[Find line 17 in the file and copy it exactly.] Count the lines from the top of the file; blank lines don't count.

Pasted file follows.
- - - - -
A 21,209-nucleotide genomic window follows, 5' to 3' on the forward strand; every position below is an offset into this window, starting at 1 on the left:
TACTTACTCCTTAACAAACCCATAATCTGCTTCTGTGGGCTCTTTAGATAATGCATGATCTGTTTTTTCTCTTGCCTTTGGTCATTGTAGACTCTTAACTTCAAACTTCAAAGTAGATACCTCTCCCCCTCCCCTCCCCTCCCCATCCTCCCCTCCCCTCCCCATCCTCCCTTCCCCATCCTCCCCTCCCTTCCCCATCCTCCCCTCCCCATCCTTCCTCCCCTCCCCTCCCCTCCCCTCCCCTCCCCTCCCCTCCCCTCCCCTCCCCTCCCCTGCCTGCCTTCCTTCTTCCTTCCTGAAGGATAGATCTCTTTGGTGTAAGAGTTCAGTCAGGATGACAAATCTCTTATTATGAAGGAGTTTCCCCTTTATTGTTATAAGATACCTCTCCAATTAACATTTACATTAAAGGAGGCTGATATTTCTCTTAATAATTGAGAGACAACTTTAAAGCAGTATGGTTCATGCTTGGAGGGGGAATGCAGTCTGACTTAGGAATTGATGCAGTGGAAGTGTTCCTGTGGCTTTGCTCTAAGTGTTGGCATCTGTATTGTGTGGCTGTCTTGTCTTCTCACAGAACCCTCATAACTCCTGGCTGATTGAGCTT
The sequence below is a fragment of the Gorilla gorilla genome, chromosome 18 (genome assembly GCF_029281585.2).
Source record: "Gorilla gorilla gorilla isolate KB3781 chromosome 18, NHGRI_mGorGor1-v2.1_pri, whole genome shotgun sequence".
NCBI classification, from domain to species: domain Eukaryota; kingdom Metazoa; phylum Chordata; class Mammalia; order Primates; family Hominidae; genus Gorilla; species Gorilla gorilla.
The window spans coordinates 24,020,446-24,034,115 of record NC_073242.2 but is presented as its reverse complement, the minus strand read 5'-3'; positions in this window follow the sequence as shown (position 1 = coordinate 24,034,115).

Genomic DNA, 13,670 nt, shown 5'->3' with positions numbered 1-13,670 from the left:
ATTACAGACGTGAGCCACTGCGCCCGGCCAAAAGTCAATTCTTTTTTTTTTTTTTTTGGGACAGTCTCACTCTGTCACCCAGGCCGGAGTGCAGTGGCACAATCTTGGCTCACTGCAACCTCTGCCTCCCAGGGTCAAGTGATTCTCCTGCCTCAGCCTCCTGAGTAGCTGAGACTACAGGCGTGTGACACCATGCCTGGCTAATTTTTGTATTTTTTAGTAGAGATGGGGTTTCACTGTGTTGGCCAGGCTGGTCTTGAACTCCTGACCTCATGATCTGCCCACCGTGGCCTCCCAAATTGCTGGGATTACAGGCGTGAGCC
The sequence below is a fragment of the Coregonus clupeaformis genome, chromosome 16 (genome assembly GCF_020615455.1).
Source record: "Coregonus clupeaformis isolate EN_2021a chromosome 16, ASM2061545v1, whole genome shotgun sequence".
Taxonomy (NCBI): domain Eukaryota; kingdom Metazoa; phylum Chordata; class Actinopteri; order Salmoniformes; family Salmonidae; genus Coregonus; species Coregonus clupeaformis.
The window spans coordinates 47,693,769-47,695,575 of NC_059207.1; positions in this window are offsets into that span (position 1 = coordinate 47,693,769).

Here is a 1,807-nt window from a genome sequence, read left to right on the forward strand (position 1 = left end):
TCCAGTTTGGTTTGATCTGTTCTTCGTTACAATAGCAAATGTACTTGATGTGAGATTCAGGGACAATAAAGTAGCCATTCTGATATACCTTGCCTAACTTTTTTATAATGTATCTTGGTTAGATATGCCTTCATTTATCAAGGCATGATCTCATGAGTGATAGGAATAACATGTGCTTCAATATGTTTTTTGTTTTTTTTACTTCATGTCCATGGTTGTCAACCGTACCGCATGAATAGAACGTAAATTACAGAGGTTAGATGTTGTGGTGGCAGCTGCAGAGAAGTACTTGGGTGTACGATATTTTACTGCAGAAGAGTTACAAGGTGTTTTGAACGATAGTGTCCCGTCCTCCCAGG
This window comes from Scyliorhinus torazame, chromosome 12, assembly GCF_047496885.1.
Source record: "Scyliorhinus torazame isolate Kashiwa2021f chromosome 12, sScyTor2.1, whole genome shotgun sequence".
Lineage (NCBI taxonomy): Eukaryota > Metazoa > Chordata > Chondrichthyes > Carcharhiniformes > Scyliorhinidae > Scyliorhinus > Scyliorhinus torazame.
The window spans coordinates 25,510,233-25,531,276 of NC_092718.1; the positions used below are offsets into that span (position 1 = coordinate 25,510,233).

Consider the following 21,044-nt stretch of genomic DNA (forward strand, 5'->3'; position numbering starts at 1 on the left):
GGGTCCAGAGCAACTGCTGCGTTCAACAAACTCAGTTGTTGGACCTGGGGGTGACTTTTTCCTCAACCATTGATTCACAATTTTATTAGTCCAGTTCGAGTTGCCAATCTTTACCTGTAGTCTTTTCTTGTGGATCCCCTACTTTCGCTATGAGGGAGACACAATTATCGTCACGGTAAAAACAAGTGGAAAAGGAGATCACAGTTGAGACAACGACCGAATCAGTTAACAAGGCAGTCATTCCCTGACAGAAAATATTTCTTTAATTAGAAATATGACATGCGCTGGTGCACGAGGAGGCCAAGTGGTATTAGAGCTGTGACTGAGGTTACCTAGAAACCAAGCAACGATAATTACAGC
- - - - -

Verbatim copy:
Lineage (NCBI taxonomy): Eukaryota > Metazoa > Chordata > Chondrichthyes > Carcharhiniformes > Scyliorhinidae > Scyliorhinus > Scyliorhinus torazame.